WEEK 3 DISCUSSION
Nursingand Standardized Language
Innursing profession, language is often used to inform and tofacilitate quality care as well as educate recipients of that care.It should be understood that revelation of the impact of nursing careon patient outcomes heavily rely on the universal understanding ofnursing terminologies. In this light, it is very critical that whatis transmitted is commonly interpreted by all nurses. For instance,the language used in a psychiatric facility may vary from the otherhealth facilities and this poses a threat to administering nursingservices efficiently thus the importance of a standardized language(Georgakopoulou & Silk, 2009).
Advantagesof Standardized Language
Onemajor benefit of standardized language is that it increases thevisibility of nursing interventions and this result to improvedpatient care. Nurses are fond of using informal notes to verballyreport to each other rather than use care plans and patient recordstherefore, making their work invisible (Kinsman, 2004). The use ofstandardized language effectively counters this invisibility byshedding light.
Furthermore,using standardized language in the nursing practice ensures dataquality especially where electronic patient records are being used(Rutherford, 2008). Take, for example, an instance where a diagnosisgets wrongly coded because a nurse misunderstood the language or codeused. With a standardized language such errors will be avoidable.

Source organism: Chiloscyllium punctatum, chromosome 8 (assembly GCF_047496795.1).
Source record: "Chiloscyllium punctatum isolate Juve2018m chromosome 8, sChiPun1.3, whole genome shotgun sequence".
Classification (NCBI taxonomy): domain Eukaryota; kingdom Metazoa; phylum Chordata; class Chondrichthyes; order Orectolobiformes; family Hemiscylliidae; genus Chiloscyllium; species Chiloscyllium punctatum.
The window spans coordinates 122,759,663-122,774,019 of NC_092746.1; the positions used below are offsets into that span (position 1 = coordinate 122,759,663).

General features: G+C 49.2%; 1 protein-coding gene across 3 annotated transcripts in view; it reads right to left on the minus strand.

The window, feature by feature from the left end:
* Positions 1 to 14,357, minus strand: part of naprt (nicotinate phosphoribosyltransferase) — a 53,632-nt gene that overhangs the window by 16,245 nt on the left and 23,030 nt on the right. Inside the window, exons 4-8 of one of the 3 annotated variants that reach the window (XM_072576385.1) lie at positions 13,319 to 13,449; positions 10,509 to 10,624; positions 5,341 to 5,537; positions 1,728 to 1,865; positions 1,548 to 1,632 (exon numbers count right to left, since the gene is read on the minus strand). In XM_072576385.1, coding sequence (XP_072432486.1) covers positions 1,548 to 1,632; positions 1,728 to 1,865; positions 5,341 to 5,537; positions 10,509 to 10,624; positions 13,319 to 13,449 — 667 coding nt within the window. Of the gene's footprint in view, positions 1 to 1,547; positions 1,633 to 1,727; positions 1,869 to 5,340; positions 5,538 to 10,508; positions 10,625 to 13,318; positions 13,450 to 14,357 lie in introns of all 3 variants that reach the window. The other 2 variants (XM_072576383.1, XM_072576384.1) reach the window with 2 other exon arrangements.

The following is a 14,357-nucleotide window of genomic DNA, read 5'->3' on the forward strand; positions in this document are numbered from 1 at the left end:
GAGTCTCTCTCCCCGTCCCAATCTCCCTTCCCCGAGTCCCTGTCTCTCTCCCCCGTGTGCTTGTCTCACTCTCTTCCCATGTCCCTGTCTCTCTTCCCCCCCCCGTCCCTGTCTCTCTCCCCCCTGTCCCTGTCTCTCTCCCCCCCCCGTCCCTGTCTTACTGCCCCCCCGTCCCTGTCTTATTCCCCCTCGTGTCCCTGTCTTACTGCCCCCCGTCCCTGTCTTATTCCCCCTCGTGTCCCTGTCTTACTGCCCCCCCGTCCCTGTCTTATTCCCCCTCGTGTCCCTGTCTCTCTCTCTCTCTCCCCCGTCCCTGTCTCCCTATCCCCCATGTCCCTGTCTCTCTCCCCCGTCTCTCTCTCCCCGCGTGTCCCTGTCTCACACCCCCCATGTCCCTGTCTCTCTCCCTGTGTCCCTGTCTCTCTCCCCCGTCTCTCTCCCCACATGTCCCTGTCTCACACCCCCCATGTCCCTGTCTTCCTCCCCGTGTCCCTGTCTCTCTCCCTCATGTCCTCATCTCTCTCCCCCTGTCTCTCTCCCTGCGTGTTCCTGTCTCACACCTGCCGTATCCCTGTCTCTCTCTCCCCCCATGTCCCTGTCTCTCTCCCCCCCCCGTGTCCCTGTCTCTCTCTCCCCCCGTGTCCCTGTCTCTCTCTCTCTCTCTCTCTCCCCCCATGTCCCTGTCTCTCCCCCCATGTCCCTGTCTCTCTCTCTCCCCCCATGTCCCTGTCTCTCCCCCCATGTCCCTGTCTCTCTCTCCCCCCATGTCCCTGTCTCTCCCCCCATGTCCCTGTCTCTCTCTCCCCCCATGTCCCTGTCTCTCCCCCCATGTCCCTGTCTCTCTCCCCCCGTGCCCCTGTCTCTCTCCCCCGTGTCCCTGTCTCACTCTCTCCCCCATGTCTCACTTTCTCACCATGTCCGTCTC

Challengesof Standardized Language
Manyclinical areas use a number of paper and electronic forms where thesame form is duplicated, but lacks consistency of structure. A lot ofextra work is created and this slows down the flow of informationconsiderably (Johnstone, 2004). For instance, a patient’s weightmay be needed for a number of forms such as pressure, ulcer risk andmaybe nutritional assessment and if some are filled in stones andpounds and others in kilograms information flow is bound to beslowed. Besides, the adoption of standardized language may requiretime before new nurses catch up.
Inpsychiatry, it is quite difficult to come up with standard measuresbecause nurses’ reports are characterized with giving behavioralreports. Terms such as aggressive and delusional are common but maymean a variety of things depending on the observer. What is mildaggression to one nurse may be considered differently by anothernurse and hence it is important for nursing language to bestandardized. It is critical that standardization cuts through thenursing practice without regard to a specific area this would aidnurses in understanding what is expected in a certain area, a movethat would increase efficiencies.
Georgakopoulou,A., & Silk, M. S. (2009). Standardlanguages and language standards: Greek, past and present.Farnham, England: Ashgate.
Johnstone,M.J. 2004. Bioethics:a nursing perspective (4th ed).Sydney: Churchill Livingstone.
Kinsman,L. 2004. Clinicalpathway compliance and quality improvement.Nursing Standard, 18 (18): 33-35.
Rutherford,M. (2008). StandardizedNursing Language: What Does It Mean for Nursing Practice?" OJIN: The Online Journal of Issues in Nursing . Vol. 13 No.1.